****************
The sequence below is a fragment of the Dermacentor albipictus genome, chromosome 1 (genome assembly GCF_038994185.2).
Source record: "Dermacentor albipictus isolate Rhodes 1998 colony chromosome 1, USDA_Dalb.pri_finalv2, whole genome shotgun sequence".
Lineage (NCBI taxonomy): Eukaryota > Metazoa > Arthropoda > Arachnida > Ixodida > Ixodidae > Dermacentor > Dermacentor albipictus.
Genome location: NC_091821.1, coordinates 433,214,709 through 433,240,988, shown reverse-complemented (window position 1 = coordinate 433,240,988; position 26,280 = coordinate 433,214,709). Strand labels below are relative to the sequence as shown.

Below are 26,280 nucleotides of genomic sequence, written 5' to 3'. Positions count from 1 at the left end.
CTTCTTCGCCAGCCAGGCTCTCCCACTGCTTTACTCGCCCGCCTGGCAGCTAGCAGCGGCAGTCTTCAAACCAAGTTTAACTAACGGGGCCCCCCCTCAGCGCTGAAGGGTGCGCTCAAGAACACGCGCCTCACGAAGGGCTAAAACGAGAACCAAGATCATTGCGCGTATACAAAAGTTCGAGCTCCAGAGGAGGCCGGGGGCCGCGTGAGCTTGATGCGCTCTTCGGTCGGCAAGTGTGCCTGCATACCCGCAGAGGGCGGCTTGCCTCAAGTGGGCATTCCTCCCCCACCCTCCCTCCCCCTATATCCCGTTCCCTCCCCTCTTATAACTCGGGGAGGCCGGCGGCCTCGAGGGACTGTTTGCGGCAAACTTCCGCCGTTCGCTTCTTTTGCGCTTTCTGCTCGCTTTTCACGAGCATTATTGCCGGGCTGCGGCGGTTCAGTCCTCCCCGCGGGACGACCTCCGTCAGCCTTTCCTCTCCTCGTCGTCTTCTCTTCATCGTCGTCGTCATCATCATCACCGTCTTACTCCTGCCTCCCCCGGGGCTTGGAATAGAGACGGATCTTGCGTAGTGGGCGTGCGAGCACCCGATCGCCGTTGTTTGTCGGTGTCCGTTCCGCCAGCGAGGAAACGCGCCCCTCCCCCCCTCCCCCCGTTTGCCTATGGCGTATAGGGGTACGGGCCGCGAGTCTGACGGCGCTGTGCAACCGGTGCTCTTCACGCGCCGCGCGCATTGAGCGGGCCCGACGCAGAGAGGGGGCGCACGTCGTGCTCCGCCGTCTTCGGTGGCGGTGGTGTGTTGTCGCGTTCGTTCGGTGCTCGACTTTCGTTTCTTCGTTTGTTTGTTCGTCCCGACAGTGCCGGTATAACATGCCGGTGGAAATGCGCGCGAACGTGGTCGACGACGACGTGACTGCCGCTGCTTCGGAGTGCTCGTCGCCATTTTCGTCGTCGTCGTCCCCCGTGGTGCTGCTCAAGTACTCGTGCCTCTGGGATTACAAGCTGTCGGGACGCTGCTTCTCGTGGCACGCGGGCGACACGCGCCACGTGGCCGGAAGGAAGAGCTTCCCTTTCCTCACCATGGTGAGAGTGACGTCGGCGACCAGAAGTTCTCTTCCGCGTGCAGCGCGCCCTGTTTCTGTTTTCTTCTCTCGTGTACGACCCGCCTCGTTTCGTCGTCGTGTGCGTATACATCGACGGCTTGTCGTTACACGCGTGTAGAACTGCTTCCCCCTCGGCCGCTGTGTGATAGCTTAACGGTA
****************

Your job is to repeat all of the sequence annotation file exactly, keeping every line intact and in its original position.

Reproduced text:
The sequence below is a fragment of the Dermacentor albipictus genome, chromosome 1 (genome assembly GCF_038994185.2).
Source record: "Dermacentor albipictus isolate Rhodes 1998 colony chromosome 1, USDA_Dalb.pri_finalv2, whole genome shotgun sequence".
Lineage (NCBI taxonomy): Eukaryota > Metazoa > Arthropoda > Arachnida > Ixodida > Ixodidae > Dermacentor > Dermacentor albipictus.
Genome location: NC_091821.1, coordinates 433,214,709 through 433,240,988, shown reverse-complemented (window position 1 = coordinate 433,240,988; position 26,280 = coordinate 433,214,709). Strand labels below are relative to the sequence as shown.

Below are 26,280 nucleotides of genomic sequence, written 5' to 3'. Positions count from 1 at the left end.
CTTCTTCGCCAGCCAGGCTCTCCCACTGCTTTACTCGCCCGCCTGGCAGCTAGCAGCGGCAGTCTTCAAACCAAGTTTAACTAACGGGGCCCCCCCTCAGCGCTGAAGGGTGCGCTCAAGAACACGCGCCTCACGAAGGGCTAAAACGAGAACCAAGATCATTGCGCGTATACAAAAGTTCGAGCTCCAGAGGAGGCCGGGGGCCGCGTGAGCTTGATGCGCTCTTCGGTCGGCAAGTGTGCCTGCATACCCGCAGAGGGCGGCTTGCCTCAAGTGGGCATTCCTCCCCCACCCTCCCTCCCCCTATATCCCGTTCCCTCCCCTCTTATAACTCGGGGAGGCCGGCGGCCTCGAGGGACTGTTTGCGGCAAACTTCCGCCGTTCGCTTCTTTTGCGCTTTCTGCTCGCTTTTCACGAGCATTATTGCCGGGCTGCGGCGGTTCAGTCCTCCCCGCGGGACGACCTCCGTCAGCCTTTCCTCTCCTCGTCGTCTTCTCTTCATCGTCGTCGTCATCATCATCACCGTCTTACTCCTGCCTCCCCCGGGGCTTGGAATAGAGACGGATCTTGCGTAGTGGGCGTGCGAGCACCCGATCGCCGTTGTTTGTCGGTGTCCGTTCCGCCAGCGAGGAAACGCGCCCCTCCCCCCCTCCCCCCGTTTGCCTATGGCGTATAGGGGTACGGGCCGCGAGTCTGACGGCGCTGTGCAACCGGTGCTCTTCACGCGCCGCGCGCATTGAGCGGGCCCGACGCAGAGAGGGGGCGCACGTCGTGCTCCGCCGTCTTCGGTGGCGGTGGTGTGTTGTCGCGTTCGTTCGGTGCTCGACTTTCGTTTCTTCGTTTGTTTGTTCGTCCCGACAGTGCCGGTATAACATGCCGGTGGAAATGCGCGCGAACGTGGTCGACGACGACGTGACTGCCGCTGCTTCGGAGTGCTCGTCGCCATTTTCGTCGTCGTCGTCCCCCGTGGTGCTGCTCAAGTACTCGTGCCTCTGGGATTACAAGCTGTCGGGACGCTGCTTCTCGTGGCACGCGGGCGACACGCGCCACGTGGCCGGAAGGAAGAGCTTCCCTTTCCTCACCATGGTGAGAGTGACGTCGGCGACCAGAAGTTCTCTTCCGCGTGCAGCGCGCCCTGTTTCTGTTTTCTTCTCTCGTGTACGACCCGCCTCGTTTCGTCGTCGTGTGCGTATACATCGACGGCTTGTCGTTACACGCGTGTAGAACTGCTTCCCCCTCGGCCGCTGTGTGATAGCTTAACGGTA